With No Opt-Outs or COVID-19, Steelers Begin Practicing in Pads

TJ Watt

Getty Pittsburgh Steelers linebacker T.J. Watt.

Today the Pittsburgh Steelers and most of the rest of the NFL take the next step towards game action by putting on the pads for the first time. That’s good news, as is the fact that the Steelers head into the next phase of training camp at full-strength, having had no opt-outs, no new injuries, and no players on the COVID-19 list. The Steelers haven’t had a player on the COVID list since August 13, when Jaylen Samuels was activated to the roster.

Entering the regular season, Pittsburgh would also appear to have an advantage over most of the rest of the NFL in terms of continuity, as the organization has had precious little change since last season, returning the same head coach, quarterback and coordinators, not to mention the overwhelming majority of its starting lineups. That’s one reason most analysts envision the Steelers earning a post season berth in 2020, along with two other teams from the AFC North.


Mike Tomlin on Simulated Game Play

But to do that the Steelers are still going to need to successfully navigate the COVID-19 environment—and integrate the team’s rookies and a handful of veteran free agents, including tight end Eric Ebron and defensive lineman Chris Wormley.

Without any preseason games, it will more important than ever for rookies and young players to show they can handle game-like situations, which head coach Mike Tomlin wants to try to create using “simulated game play.”

“When I’m talking about creating game-like circumstances, I’m talking about getting an opportunity to evaluate situational awareness, things that you don’t often do in a practice setting, boxes that often get checked in preseason stadiums, such as a guy’s ability to move from playing linebacker to left guard on the punt team and knowing when to take the field and being engaged in transitional things like that. Or guys being down-and-distance aware as the ball moves and the chain moves because often times in a practice setting the ball does not move, or the ball moves in a very scripted way,” said Tomlin.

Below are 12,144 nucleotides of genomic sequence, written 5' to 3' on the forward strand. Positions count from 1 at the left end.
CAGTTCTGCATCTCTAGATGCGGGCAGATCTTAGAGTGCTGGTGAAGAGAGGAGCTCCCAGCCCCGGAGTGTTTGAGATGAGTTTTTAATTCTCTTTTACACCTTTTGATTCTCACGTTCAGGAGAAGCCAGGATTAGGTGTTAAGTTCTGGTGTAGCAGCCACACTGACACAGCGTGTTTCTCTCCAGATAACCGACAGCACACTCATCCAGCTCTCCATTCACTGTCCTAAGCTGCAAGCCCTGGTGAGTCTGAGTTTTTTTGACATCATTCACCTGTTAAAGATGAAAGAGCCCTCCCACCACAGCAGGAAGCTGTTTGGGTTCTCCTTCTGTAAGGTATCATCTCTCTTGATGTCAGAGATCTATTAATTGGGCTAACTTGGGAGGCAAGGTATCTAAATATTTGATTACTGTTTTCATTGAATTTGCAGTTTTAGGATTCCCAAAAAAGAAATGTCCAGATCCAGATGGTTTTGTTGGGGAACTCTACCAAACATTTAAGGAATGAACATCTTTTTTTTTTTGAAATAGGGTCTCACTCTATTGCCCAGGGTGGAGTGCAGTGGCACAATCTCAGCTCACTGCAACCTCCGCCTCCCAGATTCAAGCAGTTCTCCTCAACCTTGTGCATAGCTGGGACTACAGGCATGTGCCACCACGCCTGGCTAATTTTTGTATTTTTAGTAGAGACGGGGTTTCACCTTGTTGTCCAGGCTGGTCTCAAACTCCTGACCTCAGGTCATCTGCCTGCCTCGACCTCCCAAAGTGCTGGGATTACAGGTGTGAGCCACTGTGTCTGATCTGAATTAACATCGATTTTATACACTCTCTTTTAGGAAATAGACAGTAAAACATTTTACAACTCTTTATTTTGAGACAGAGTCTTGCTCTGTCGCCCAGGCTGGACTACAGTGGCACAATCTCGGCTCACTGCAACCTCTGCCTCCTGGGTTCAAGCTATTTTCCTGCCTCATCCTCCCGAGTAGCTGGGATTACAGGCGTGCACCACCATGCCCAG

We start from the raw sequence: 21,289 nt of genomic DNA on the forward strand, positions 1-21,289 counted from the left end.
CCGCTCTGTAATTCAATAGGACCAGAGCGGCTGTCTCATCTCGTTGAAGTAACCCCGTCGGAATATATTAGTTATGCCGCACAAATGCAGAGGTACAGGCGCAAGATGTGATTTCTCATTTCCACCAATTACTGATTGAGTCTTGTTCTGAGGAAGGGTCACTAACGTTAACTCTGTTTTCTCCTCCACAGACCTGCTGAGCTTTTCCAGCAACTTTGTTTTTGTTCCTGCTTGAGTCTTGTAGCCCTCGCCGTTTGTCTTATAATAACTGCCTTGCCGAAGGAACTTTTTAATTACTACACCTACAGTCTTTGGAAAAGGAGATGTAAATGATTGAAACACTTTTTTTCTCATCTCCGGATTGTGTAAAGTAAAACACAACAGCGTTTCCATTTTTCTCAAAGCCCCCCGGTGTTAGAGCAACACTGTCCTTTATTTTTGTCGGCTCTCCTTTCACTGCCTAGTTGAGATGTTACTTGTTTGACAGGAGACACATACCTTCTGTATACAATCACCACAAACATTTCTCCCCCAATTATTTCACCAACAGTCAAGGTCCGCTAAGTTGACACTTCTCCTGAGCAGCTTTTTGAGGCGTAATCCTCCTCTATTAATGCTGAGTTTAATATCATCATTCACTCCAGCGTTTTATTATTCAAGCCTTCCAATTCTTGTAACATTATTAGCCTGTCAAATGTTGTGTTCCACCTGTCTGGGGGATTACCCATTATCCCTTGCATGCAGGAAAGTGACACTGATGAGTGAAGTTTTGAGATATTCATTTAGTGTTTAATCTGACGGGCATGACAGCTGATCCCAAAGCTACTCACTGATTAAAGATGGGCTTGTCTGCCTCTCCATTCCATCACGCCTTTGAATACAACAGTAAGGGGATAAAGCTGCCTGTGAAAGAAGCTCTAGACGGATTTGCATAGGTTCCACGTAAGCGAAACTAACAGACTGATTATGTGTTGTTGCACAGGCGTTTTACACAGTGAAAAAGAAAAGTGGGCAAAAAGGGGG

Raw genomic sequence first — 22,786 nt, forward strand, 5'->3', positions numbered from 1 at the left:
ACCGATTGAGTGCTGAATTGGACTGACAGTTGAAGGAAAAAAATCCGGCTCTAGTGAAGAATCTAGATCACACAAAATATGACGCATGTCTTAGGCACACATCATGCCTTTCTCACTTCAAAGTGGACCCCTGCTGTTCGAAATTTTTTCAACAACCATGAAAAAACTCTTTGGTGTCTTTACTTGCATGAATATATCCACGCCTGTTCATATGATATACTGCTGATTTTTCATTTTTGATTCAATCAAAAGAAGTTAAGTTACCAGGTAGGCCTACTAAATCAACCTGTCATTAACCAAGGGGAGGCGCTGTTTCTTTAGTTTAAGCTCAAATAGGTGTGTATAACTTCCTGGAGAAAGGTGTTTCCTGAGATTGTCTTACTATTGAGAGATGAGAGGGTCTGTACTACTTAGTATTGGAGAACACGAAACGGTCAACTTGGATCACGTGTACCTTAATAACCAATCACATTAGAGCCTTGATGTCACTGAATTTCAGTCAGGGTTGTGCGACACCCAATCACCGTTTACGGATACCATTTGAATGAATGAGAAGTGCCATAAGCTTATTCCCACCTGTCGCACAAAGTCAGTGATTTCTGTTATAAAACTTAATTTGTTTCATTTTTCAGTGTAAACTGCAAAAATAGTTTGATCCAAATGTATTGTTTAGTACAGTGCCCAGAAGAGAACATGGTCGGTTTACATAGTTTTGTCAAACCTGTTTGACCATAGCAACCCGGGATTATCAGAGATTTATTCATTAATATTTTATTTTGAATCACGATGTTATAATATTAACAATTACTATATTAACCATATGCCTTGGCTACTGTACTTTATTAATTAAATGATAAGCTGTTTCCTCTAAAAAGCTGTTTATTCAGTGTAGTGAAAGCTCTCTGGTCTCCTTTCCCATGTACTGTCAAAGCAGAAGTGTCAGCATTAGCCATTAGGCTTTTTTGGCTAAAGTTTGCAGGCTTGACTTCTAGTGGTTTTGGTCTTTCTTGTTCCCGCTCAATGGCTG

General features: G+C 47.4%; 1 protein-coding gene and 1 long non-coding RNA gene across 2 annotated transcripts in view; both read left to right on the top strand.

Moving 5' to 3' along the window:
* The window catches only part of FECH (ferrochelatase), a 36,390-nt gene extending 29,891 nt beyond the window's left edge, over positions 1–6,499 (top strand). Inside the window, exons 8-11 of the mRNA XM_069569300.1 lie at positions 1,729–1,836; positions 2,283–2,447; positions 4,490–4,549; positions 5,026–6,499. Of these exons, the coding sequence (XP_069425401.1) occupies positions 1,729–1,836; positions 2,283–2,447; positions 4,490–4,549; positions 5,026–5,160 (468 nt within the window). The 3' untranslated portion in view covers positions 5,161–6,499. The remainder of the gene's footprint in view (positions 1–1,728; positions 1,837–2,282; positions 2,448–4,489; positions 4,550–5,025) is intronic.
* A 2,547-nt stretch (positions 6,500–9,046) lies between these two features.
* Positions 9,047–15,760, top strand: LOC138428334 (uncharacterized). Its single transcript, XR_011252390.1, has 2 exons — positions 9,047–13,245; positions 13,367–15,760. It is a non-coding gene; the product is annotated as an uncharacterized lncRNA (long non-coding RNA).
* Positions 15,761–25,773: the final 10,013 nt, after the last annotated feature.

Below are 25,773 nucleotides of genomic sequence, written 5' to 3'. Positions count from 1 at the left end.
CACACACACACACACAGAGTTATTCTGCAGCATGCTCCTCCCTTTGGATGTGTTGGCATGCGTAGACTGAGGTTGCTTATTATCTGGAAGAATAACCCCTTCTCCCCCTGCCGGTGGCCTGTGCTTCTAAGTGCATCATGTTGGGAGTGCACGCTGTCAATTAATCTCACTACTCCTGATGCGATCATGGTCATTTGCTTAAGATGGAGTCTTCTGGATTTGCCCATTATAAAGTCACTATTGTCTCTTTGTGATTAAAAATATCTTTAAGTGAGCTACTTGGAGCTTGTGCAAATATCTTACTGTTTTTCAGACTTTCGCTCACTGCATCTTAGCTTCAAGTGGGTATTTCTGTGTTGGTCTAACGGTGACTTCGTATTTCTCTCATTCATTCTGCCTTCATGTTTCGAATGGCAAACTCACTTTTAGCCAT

“There are certain things that happen in simulated game play,” he added. “There’s a certain awareness, things displayed that are part of the evaluation process that we have to work to create, and I’m not necessarily talking about a guy responding to a moment and rising up in it. I’m talking about professionalism things, awareness things, things that are common in in-game play that aren’t necessarily common in a controlled or a practice setting.”

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Steelers Offering Virtual Autographs

Meanwhile, one can also expect the Steelers to continue offering virtual autographs after some training camp practices, with Ben Roethlisberger and James Conner having already held virtual autograph sessions in the past few weeks.

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